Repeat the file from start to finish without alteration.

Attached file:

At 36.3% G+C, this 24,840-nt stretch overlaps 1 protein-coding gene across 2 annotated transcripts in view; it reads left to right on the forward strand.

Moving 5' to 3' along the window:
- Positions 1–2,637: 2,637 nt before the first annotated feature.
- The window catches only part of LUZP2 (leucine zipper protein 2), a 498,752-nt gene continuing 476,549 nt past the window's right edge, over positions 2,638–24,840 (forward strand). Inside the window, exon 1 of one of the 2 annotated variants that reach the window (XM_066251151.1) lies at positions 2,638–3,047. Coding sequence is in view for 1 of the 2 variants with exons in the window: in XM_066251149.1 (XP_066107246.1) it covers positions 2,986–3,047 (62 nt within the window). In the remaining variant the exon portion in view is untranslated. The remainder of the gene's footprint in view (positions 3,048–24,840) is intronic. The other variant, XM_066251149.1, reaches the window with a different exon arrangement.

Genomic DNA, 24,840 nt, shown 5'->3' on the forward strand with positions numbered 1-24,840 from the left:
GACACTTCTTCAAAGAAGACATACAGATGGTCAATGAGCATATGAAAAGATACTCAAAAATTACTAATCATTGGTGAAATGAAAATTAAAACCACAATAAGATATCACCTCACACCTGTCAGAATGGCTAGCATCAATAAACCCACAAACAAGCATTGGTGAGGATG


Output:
At 36.3% G+C, this 24,840-nt stretch overlaps 1 protein-coding gene across 2 annotated transcripts in view; it reads left to right on the forward strand.

Moving 5' to 3' along the window:
- Positions 1–2,637: 2,637 nt before the first annotated feature.
- The window catches only part of LUZP2 (leucine zipper protein 2), a 498,752-nt gene continuing 476,549 nt past the window's right edge, over positions 2,638–24,840 (forward strand). Inside the window, exon 1 of one of the 2 annotated variants that reach the window (XM_066251151.1) lies at positions 2,638–3,047. Coding sequence is in view for 1 of the 2 variants with exons in the window: in XM_066251149.1 (XP_066107246.1) it covers positions 2,986–3,047 (62 nt within the window). In the remaining variant the exon portion in view is untranslated. The remainder of the gene's footprint in view (positions 3,048–24,840) is intronic. The other variant, XM_066251149.1, reaches the window with a different exon arrangement.

Genomic DNA, 24,840 nt, shown 5'->3' on the forward strand with positions numbered 1-24,840 from the left:
GACACTTCTTCAAAGAAGACATACAGATGGTCAATGAGCATATGAAAAGATACTCAAAAATTACTAATCATTGGTGAAATGAAAATTAAAACCACAATAAGATATCACCTCACACCTGTCAGAATGGCTAGCATCAATAAACCCACAAACAAGCATTGGTGAGGATG